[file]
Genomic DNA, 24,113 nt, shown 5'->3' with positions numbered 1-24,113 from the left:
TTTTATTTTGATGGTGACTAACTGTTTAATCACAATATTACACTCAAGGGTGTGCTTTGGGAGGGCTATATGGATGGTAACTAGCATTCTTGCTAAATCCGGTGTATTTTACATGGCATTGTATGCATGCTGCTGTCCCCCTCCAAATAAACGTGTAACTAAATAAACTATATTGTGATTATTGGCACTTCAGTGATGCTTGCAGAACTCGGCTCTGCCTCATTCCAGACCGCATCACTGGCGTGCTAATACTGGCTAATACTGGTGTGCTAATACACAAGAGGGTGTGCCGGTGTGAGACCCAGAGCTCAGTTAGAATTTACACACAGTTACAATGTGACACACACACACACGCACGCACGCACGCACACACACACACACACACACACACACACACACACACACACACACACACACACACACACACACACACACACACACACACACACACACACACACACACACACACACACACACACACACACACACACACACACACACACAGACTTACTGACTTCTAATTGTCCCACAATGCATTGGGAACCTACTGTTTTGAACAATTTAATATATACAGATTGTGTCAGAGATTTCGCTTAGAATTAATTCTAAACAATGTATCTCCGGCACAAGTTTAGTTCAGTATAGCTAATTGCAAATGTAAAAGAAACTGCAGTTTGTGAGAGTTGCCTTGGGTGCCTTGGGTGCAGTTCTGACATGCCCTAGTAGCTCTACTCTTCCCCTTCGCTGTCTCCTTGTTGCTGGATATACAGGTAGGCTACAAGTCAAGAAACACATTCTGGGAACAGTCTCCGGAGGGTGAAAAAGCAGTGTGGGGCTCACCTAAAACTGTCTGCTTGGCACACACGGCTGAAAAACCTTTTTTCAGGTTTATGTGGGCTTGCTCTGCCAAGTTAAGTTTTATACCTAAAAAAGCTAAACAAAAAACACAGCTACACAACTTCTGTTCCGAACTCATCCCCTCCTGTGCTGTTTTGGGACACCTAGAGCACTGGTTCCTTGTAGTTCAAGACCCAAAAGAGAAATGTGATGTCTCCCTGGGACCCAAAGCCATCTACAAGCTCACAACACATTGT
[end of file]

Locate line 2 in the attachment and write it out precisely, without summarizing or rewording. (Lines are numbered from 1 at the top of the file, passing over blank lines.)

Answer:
TTTTATTTTGATGGTGACTAACTGTTTAATCACAATATTACACTCAAGGGTGTGCTTTGGGAGGGCTATATGGATGGTAACTAGCATTCTTGCTAAATCCGGTGTATTTTACATGGCATTGTATGCATGCTGCTGTCCCCCTCCAAATAAACGTGTAACTAAATAAACTATATTGTGATTATTGGCACTTCAGTGATGCTTGCAGAACTCGGCTCTGCCTCATTCCAGACCGCATCACTGGCGTGCTAATACTGGCTAATACTGGTGTGCTAATACACAAGAGGGTGTGCCGGTGTGAGACCCAGAGCTCAGTTAGAATTTACACACAGTTACAATGTGACACACACACACACGCACGCACGCACGCACACACACACACACACACACACACACACACACACACACACACACACACACACACACACACACACACACACACACACACACACACACACACACACACACACACACACACACACACACACACACACACACACACACACAGACTTACTGACTTCTAATTGTCCCACAATGCATTGGGAACCTACTGTTTTGAACAATTTAATATATACAGATTGTGTCAGAGATTTCGCTTAGAATTAATTCTAAACAATGTATCTCCGGCACAAGTTTAGTTCAGTATAGCTAATTGCAAATGTAAAAGAAACTGCAGTTTGTGAGAGTTGCCTTGGGTGCCTTGGGTGCAGTTCTGACATGCCCTAGTAGCTCTACTCTTCCCCTTCGCTGTCTCCTTGTTGCTGGATATACAGGTAGGCTACAAGTCAAGAAACACATTCTGGGAACAGTCTCCGGAGGGTGAAAAAGCAGTGTGGGGCTCACCTAAAACTGTCTGCTTGGCACACACGGCTGAAAAACCTTTTTTCAGGTTTATGTGGGCTTGCTCTGCCAAGTTAAGTTTTATACCTAAAAAAGCTAAACAAAAAACACAGCTACACAACTTCTGTTCCGAACTCATCCCCTCCTGTGCTGTTTTGGGACACCTAGAGCACTGGTTCCTTGTAGTTCAAGACCCAAAAGAGAAATGTGATGTCTCCCTGGGACCCAAAGCCATCTACAAGCTCACAACACATTGT